A stop-motion experiment reveals supercooled water’s dual nature

Liquid water at temperatures well below freezing has two different arrangements of molecules

water molecule illustration

Liquid water cooled to very low temperatures has high-density and low-density arrangements of molecules, a new study suggests. The high-density structure is illustrated here with molecules containing oxygen atoms (red spheres) and hydrogen atoms (silver spheres).

Timothy Holland/Pacific Northwest National Laboratory

Supercooled water may be a two-for-one deal.

A long-standing theory holds that liquid water at temperatures well below freezing is composed of two different arrangements of molecules, one with high density and one with low density. Now, an experiment provides new evidence for that theory, researchers report in the Sept. 18 Science.

Typically, water freezes below 0° Celsius thanks to impurities, such as dust in the water, on which ice crystals can nucleate. But pure water, which lacks those crystallization kick starters, can remain liquid to much lower temperatures, a phenomenon called supercooling.

In the 1990s, a group of physicists proposed that, at high pressures and very low temperatures, supercooled water splits into two distinct liquids of different densities. At atmospheric pressure, under which the new experiment took place, supercooled water would retain some traces of that behavior, resulting in small-scale, transient arrangements of molecules in high-density and low-density formations. Normal liquids have only one such arrangement, rather than two.

Although experiments have hinted at this effect, scientists haven’t been able to fully pin it down (SN: 6/18/14). “There’s a temperature region where [supercooled water is] just experimentally very difficult to look at,” says Loni Kringle of Pacific Northwest National Laboratory in Richland, Wash.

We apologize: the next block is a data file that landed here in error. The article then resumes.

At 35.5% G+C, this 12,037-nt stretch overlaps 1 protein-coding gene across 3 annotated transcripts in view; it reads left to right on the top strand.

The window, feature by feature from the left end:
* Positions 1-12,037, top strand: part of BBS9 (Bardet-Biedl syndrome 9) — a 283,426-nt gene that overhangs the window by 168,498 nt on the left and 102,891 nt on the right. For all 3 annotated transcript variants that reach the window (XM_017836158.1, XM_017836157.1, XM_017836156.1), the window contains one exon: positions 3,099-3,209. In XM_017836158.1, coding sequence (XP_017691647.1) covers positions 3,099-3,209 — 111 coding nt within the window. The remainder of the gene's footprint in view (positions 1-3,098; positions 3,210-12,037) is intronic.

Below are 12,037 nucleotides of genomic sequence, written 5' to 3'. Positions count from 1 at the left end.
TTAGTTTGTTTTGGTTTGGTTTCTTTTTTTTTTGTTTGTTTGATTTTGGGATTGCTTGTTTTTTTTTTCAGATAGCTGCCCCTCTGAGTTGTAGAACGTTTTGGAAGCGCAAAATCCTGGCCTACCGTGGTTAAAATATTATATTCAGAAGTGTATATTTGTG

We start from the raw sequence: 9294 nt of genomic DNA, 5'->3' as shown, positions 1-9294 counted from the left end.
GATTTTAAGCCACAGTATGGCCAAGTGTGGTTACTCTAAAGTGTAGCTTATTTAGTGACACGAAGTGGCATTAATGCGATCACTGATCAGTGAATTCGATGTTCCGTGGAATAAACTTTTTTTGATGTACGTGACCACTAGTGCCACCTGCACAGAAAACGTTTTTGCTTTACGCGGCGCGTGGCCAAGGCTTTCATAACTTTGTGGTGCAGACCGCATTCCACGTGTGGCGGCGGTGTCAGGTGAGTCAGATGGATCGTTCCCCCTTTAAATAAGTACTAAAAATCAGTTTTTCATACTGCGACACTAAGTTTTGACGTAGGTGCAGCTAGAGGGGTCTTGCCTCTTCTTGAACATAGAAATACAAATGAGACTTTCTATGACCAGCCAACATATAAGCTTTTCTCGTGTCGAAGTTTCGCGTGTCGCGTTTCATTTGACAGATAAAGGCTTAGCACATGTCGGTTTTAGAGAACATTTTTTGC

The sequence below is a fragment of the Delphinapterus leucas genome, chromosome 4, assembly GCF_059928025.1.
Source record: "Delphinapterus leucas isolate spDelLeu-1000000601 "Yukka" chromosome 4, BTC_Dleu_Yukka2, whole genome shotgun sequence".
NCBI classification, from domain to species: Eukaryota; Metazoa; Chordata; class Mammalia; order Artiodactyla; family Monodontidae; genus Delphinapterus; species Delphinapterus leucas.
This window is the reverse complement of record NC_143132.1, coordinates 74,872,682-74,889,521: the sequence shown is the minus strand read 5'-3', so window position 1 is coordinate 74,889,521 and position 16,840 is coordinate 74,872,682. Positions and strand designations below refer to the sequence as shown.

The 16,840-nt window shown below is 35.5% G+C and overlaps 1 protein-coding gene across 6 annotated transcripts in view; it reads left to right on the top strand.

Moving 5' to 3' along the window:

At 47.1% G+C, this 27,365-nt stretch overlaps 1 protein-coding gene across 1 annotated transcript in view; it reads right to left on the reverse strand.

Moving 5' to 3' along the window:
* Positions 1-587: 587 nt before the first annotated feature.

Between about –113° C and –38° C, the liquid crystallizes extremely rapidly, even if it’s entirely pure. That makes teasing out its properties difficult, as measurements must be made in the fraction of a second before the water freezes.

Now, Kringle and colleagues have glimpsed that murky temperature regime with an experiment that works a bit like a stop-motion movie. They heated a thin film of water using a laser and then rapidly cooled the liquid. Hitting the film with infrared light revealed how the water molecules jostled around, hinting at the water’s structure. The team then repeated this process to take snapshots of how that structure evolved over time as the film was heated and cooled. That let the scientists measure the properties of the liquid at temperatures at which it would quickly crystallize if held there for longer periods of time.

The researchers conclude that the water’s behavior as it was heated and cooled could be explained by the coexistence of two different molecular arrangements, as previously predicted. However, the team hasn’t directly measured the density of those structures, so more work is still needed to confirm whether the theory is correct.

“The combination of techniques is quite new and original,” says chemical engineer Pablo Debenedetti of Princeton University, who was not involved with the study.

Better understanding the strange properties of supercooled water might help scientists understand water’s quirks. For example, unlike most substances, water expands when it freezes, making it less dense than its liquid form. That’s the reason why ice floats in your cup and why it sits atop a lake, leaving a liquid layer underneath that can shelter aquatic life over the winter.

“Water is a very strange liquid,” says physicist Greg Kimmel, a coauthor of the study, also at the Pacific Northwest National Laboratory.  “But everybody’s familiar with it, so we don’t really realize how weird it is.”

Physics writer Emily Conover has a Ph.D. in physics from the University of Chicago. She is a two-time winner of the D.C. Science Writers’ Association Newsbrief award.

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